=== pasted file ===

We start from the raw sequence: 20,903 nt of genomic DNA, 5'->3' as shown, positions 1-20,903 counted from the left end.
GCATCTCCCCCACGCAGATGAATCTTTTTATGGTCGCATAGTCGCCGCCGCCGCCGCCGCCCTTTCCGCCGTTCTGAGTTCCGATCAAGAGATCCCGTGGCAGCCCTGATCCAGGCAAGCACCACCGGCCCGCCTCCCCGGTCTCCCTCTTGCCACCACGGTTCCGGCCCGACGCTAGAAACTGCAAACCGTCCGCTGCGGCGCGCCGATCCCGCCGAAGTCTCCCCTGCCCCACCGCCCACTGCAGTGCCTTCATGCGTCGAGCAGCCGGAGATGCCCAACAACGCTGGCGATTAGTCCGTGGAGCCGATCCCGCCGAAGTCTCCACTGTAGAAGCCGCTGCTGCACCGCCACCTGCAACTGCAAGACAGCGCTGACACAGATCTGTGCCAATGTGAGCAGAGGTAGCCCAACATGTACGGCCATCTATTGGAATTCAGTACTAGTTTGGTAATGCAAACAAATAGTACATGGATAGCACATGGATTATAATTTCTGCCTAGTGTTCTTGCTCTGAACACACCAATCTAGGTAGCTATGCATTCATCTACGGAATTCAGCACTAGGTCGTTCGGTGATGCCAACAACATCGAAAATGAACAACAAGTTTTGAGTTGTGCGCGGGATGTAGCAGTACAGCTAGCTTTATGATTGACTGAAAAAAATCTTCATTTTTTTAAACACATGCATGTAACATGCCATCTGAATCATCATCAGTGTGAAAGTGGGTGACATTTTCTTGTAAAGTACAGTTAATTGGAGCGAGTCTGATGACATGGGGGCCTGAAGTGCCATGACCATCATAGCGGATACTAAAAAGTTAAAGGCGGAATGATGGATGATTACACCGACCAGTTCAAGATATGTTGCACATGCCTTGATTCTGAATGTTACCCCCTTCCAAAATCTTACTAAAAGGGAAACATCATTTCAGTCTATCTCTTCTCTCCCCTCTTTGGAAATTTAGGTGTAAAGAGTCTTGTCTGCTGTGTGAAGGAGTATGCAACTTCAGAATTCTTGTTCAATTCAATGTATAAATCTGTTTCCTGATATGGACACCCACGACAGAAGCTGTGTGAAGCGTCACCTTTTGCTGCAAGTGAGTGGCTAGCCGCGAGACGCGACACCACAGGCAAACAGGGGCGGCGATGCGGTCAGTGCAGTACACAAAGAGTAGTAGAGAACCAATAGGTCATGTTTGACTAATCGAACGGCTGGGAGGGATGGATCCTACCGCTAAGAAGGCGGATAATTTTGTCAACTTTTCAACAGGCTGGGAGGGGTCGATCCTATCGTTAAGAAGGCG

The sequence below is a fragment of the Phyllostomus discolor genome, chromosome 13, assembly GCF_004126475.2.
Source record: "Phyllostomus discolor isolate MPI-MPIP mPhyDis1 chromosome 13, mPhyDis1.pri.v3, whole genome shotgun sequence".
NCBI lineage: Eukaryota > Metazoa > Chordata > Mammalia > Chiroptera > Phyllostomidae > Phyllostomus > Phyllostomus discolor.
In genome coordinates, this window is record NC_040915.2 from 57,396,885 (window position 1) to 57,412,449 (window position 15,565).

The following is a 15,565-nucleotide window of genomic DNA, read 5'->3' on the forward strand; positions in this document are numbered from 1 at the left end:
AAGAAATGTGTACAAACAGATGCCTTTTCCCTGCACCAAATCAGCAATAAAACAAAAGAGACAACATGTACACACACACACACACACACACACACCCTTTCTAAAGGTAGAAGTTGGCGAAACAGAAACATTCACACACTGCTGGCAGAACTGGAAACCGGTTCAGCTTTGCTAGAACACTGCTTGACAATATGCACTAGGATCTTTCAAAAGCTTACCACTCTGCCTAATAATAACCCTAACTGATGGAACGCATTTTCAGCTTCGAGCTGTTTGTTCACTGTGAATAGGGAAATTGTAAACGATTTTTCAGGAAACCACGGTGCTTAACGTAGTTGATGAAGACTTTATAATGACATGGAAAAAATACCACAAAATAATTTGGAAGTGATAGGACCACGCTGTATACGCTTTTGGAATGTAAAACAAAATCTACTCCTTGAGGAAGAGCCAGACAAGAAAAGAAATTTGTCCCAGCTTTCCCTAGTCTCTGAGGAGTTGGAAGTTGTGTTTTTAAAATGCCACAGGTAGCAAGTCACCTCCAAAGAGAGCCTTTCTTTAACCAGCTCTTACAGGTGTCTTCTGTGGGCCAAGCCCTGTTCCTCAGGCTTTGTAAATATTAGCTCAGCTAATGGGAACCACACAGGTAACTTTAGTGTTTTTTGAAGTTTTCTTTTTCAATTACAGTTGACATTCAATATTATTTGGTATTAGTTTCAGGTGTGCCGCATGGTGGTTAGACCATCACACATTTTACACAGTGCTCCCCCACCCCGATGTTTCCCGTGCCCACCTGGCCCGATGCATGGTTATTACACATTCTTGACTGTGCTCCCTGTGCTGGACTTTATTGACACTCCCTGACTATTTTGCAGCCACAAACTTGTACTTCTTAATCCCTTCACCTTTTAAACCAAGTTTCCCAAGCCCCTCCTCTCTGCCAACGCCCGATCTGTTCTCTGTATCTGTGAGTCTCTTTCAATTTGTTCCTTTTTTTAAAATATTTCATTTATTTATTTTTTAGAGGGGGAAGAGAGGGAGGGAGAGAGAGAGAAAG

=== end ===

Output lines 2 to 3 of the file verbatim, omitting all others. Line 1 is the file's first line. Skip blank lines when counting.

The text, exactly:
GCATCTCCCCCACGCAGATGAATCTTTTTATGGTCGCATAGTCGCCGCCGCCGCCGCCGCCCTTTCCGCCGTTCTGAGTTCCGATCAAGAGATCCCGTGGCAGCCCTGATCCAGGCAAGCACCACCGGCCCGCCTCCCCGGTCTCCCTCTTGCCACCACGGTTCCGGCCCGACGCTAGAAACTGCAAACCGTCCGCTGCGGCGCGCCGATCCCGCCGAAGTCTCCCCTGCCCCACCGCCCACTGCAGTGCCTTCATGCGTCGAGCAGCCGGAGATGCCCAACAACGCTGGCGATTAGTCCGTGGAGCCGATCCCGCCGAAGTCTCCACTGTAGAAGCCGCTGCTGCACCGCCACCTGCAACTGCAAGACAGCGCTGACACAGATCTGTGCCAATGTGAGCAGAGGTAGCCCAACATGTACGGCCATCTATTGGAATTCAGTACTAGTTTGGTAATGCAAACAAATAGTACATGGATAGCACATGGATTATAATTTCTGCCTAGTGTTCTTGCTCTGAACACACCAATCTAGGTAGCTATGCATTCATCTACGGAATTCAGCACTAGGTCGTTCGGTGATGCCAACAACATCGAAAATGAACAACAAGTTTTGAGTTGTGCGCGGGATGTAGCAGTACAGCTAGCTTTATGATTGACTGAAAAAAATCTTCATTTTTTTAAACACATGCATGTAACATGCCATCTGAATCATCATCAGTGTGAAAGTGGGTGACATTTTCTTGTAAAGTACAGTTAATTGGAGCGAGTCTGATGACATGGGGGCCTGAAGTGCCATGACCATCATAGCGGATACTAAAAAGTTAAAGGCGGAATGATGGATGATTACACCGACCAGTTCAAGATATGTTGCACATGCCTTGATTCTGAATGTTACCCCCTTCCAAAATCTTACTAAAAGGGAAACATCATTTCAGTCTATCTCTTCTCTCCCCTCTTTGGAAATTTAGGTGTAAAGAGTCTTGTCTGCTGTGTGAAGGAGTATGCAACTTCAGAATTCTTGTTCAATTCAATGTATAAATCTGTTTCCTGATATGGACACCCACGACAGAAGCTGTGTGAAGCGTCACCTTTTGCTGCAAGTGAGTGGCTAGCCGCGAGACGCGACACCACAGGCAAACAGGGGCGGCGATGCGGTCAGTGCAGTACACAAAGAGTAGTAGAGAACCAATAGGTCATGTTTGACTAATCGAACGGCTGGGAGGGATGGATCCTACCGCTAAGAAGGCGGATAATTTTGTCAACTTTTCAACAGGCTGGGAGGGGTCGATCCTATCGTTAAGAAGGCG

The sequence below is a fragment of the Phyllostomus discolor genome, chromosome 13, assembly GCF_004126475.2.